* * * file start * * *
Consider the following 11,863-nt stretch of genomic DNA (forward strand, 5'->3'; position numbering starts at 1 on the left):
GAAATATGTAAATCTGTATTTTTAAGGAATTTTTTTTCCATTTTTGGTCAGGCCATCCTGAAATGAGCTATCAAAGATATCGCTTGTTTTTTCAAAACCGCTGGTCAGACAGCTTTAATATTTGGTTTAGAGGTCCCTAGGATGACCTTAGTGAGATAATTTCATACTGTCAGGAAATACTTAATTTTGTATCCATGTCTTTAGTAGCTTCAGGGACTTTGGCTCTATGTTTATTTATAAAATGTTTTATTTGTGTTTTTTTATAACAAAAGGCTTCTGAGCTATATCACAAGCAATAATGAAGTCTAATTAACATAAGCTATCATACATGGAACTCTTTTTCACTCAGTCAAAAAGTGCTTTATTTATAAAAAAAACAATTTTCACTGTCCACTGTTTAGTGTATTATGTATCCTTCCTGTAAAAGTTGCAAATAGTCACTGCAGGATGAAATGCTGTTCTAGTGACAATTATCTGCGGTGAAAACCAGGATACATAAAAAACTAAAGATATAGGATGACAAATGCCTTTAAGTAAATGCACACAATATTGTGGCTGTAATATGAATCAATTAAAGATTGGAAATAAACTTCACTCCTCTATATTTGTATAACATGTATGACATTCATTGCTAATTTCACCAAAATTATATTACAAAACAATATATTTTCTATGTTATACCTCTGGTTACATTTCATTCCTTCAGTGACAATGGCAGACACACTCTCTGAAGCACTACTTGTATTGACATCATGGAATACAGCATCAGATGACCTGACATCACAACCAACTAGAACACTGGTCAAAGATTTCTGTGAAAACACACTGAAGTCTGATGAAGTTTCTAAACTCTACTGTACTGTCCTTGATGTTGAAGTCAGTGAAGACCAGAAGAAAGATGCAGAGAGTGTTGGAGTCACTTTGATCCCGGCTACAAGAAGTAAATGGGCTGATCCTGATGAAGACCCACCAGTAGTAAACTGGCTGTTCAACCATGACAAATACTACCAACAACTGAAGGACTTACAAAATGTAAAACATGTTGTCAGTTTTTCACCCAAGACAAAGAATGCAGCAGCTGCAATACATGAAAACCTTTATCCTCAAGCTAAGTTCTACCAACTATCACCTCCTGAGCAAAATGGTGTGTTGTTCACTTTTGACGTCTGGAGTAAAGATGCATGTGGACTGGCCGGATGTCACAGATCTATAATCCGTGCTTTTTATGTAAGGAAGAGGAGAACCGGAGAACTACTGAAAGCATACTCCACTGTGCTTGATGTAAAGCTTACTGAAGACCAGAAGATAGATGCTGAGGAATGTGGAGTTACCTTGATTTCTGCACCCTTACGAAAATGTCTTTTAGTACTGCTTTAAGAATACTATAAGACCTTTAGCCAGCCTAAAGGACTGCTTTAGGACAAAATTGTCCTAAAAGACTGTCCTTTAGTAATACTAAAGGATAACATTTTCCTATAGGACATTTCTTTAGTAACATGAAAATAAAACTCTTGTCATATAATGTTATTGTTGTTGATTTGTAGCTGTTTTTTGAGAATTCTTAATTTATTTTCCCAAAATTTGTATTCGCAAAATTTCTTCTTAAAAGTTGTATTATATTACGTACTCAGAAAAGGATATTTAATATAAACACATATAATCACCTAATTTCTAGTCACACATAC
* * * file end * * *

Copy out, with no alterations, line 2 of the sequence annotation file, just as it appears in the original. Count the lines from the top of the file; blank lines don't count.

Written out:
GAAATATGTAAATCTGTATTTTTAAGGAATTTTTTTTCCATTTTTGGTCAGGCCATCCTGAAATGAGCTATCAAAGATATCGCTTGTTTTTTCAAAACCGCTGGTCAGACAGCTTTAATATTTGGTTTAGAGGTCCCTAGGATGACCTTAGTGAGATAATTTCATACTGTCAGGAAATACTTAATTTTGTATCCATGTCTTTAGTAGCTTCAGGGACTTTGGCTCTATGTTTATTTATAAAATGTTTTATTTGTGTTTTTTTATAACAAAAGGCTTCTGAGCTATATCACAAGCAATAATGAAGTCTAATTAACATAAGCTATCATACATGGAACTCTTTTTCACTCAGTCAAAAAGTGCTTTATTTATAAAAAAAACAATTTTCACTGTCCACTGTTTAGTGTATTATGTATCCTTCCTGTAAAAGTTGCAAATAGTCACTGCAGGATGAAATGCTGTTCTAGTGACAATTATCTGCGGTGAAAACCAGGATACATAAAAAACTAAAGATATAGGATGACAAATGCCTTTAAGTAAATGCACACAATATTGTGGCTGTAATATGAATCAATTAAAGATTGGAAATAAACTTCACTCCTCTATATTTGTATAACATGTATGACATTCATTGCTAATTTCACCAAAATTATATTACAAAACAATATATTTTCTATGTTATACCTCTGGTTACATTTCATTCCTTCAGTGACAATGGCAGACACACTCTCTGAAGCACTACTTGTATTGACATCATGGAATACAGCATCAGATGACCTGACATCACAACCAACTAGAACACTGGTCAAAGATTTCTGTGAAAACACACTGAAGTCTGATGAAGTTTCTAAACTCTACTGTACTGTCCTTGATGTTGAAGTCAGTGAAGACCAGAAGAAAGATGCAGAGAGTGTTGGAGTCACTTTGATCCCGGCTACAAGAAGTAAATGGGCTGATCCTGATGAAGACCCACCAGTAGTAAACTGGCTGTTCAACCATGACAAATACTACCAACAACTGAAGGACTTACAAAATGTAAAACATGTTGTCAGTTTTTCACCCAAGACAAAGAATGCAGCAGCTGCAATACATGAAAACCTTTATCCTCAAGCTAAGTTCTACCAACTATCACCTCCTGAGCAAAATGGTGTGTTGTTCACTTTTGACGTCTGGAGTAAAGATGCATGTGGACTGGCCGGATGTCACAGATCTATAATCCGTGCTTTTTATGTAAGGAAGAGGAGAACCGGAGAACTACTGAAAGCATACTCCACTGTGCTTGATGTAAAGCTTACTGAAGACCAGAAGATAGATGCTGAGGAATGTGGAGTTACCTTGATTTCTGCACCCTTACGAAAATGTCTTTTAGTACTGCTTTAAGAATACTATAAGACCTTTAGCCAGCCTAAAGGACTGCTTTAGGACAAAATTGTCCTAAAAGACTGTCCTTTAGTAATACTAAAGGATAACATTTTCCTATAGGACATTTCTTTAGTAACATGAAAATAAAACTCTTGTCATATAATGTTATTGTTGTTGATTTGTAGCTGTTTTTTGAGAATTCTTAATTTATTTTCCCAAAATTTGTATTCGCAAAATTTCTTCTTAAAAGTTGTATTATATTACGTACTCAGAAAAGGATATTTAATATAAACACATATAATCACCTAATTTCTAGTCACACATAC